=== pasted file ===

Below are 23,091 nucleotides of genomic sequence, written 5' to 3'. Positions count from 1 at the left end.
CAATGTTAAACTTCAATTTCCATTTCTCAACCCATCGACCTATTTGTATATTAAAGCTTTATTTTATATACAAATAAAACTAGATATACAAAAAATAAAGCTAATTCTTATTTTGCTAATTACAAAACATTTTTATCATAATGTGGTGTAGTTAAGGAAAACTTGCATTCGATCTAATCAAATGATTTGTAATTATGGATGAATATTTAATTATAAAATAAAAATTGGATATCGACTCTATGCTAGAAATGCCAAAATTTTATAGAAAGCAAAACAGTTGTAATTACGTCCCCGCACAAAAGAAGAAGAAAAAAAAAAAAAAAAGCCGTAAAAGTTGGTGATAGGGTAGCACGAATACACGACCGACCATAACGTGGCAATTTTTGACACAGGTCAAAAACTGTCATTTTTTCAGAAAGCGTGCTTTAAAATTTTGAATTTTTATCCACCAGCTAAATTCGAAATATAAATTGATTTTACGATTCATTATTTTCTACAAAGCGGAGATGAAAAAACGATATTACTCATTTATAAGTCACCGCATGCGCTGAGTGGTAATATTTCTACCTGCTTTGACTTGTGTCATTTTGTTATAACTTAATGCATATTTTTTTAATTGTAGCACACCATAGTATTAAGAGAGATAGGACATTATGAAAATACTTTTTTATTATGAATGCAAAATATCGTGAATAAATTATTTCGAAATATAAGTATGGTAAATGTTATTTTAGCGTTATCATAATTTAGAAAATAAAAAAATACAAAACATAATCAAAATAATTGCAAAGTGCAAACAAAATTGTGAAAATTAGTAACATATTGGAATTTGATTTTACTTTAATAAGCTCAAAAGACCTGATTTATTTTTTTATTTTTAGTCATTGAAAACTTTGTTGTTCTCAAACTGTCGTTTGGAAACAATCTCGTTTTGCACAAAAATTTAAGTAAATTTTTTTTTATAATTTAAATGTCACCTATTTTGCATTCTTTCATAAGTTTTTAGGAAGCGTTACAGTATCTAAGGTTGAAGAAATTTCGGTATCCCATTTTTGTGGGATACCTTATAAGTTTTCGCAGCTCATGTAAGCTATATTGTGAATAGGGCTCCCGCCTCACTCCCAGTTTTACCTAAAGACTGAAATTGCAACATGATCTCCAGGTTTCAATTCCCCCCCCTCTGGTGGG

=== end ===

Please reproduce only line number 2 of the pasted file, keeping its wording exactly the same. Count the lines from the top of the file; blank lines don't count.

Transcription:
CAATGTTAAACTTCAATTTCCATTTCTCAACCCATCGACCTATTTGTATATTAAAGCTTTATTTTATATACAAATAAAACTAGATATACAAAAAATAAAGCTAATTCTTATTTTGCTAATTACAAAACATTTTTATCATAATGTGGTGTAGTTAAGGAAAACTTGCATTCGATCTAATCAAATGATTTGTAATTATGGATGAATATTTAATTATAAAATAAAAATTGGATATCGACTCTATGCTAGAAATGCCAAAATTTTATAGAAAGCAAAACAGTTGTAATTACGTCCCCGCACAAAAGAAGAAGAAAAAAAAAAAAAAAAGCCGTAAAAGTTGGTGATAGGGTAGCACGAATACACGACCGACCATAACGTGGCAATTTTTGACACAGGTCAAAAACTGTCATTTTTTCAGAAAGCGTGCTTTAAAATTTTGAATTTTTATCCACCAGCTAAATTCGAAATATAAATTGATTTTACGATTCATTATTTTCTACAAAGCGGAGATGAAAAAACGATATTACTCATTTATAAGTCACCGCATGCGCTGAGTGGTAATATTTCTACCTGCTTTGACTTGTGTCATTTTGTTATAACTTAATGCATATTTTTTTAATTGTAGCACACCATAGTATTAAGAGAGATAGGACATTATGAAAATACTTTTTTATTATGAATGCAAAATATCGTGAATAAATTATTTCGAAATATAAGTATGGTAAATGTTATTTTAGCGTTATCATAATTTAGAAAATAAAAAAATACAAAACATAATCAAAATAATTGCAAAGTGCAAACAAAATTGTGAAAATTAGTAACATATTGGAATTTGATTTTACTTTAATAAGCTCAAAAGACCTGATTTATTTTTTTATTTTTAGTCATTGAAAACTTTGTTGTTCTCAAACTGTCGTTTGGAAACAATCTCGTTTTGCACAAAAATTTAAGTAAATTTTTTTTTATAATTTAAATGTCACCTATTTTGCATTCTTTCATAAGTTTTTAGGAAGCGTTACAGTATCTAAGGTTGAAGAAATTTCGGTATCCCATTTTTGTGGGATACCTTATAAGTTTTCGCAGCTCATGTAAGCTATATTGTGAATAGGGCTCCCGCCTCACTCCCAGTTTTACCTAAAGACTGAAATTGCAACATGATCTCCAGGTTTCAATTCCCCCCCCTCTGGTGGG